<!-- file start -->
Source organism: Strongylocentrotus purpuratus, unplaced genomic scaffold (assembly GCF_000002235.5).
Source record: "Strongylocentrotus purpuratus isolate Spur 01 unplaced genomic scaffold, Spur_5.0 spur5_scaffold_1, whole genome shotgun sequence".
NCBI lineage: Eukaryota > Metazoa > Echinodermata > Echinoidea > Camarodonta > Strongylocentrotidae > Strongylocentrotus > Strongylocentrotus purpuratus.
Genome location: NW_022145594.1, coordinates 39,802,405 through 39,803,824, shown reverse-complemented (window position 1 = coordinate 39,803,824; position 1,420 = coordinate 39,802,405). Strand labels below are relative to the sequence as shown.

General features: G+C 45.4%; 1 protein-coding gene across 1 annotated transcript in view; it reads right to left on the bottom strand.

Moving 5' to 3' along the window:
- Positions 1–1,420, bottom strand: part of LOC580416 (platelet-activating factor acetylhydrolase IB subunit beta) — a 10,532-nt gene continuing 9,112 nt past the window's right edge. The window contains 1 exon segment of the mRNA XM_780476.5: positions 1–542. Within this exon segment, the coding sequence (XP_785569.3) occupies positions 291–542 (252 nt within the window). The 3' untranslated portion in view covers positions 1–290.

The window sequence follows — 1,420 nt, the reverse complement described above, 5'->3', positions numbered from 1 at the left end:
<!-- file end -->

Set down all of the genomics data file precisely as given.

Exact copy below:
Source organism: Strongylocentrotus purpuratus, unplaced genomic scaffold (assembly GCF_000002235.5).
Source record: "Strongylocentrotus purpuratus isolate Spur 01 unplaced genomic scaffold, Spur_5.0 spur5_scaffold_1, whole genome shotgun sequence".
NCBI lineage: Eukaryota > Metazoa > Echinodermata > Echinoidea > Camarodonta > Strongylocentrotidae > Strongylocentrotus > Strongylocentrotus purpuratus.
Genome location: NW_022145594.1, coordinates 39,802,405 through 39,803,824, shown reverse-complemented (window position 1 = coordinate 39,803,824; position 1,420 = coordinate 39,802,405). Strand labels below are relative to the sequence as shown.

General features: G+C 45.4%; 1 protein-coding gene across 1 annotated transcript in view; it reads right to left on the bottom strand.

Moving 5' to 3' along the window:
- Positions 1–1,420, bottom strand: part of LOC580416 (platelet-activating factor acetylhydrolase IB subunit beta) — a 10,532-nt gene continuing 9,112 nt past the window's right edge. The window contains 1 exon segment of the mRNA XM_780476.5: positions 1–542. Within this exon segment, the coding sequence (XP_785569.3) occupies positions 291–542 (252 nt within the window). The 3' untranslated portion in view covers positions 1–290.

The window sequence follows — 1,420 nt, the reverse complement described above, 5'->3', positions numbered from 1 at the left end: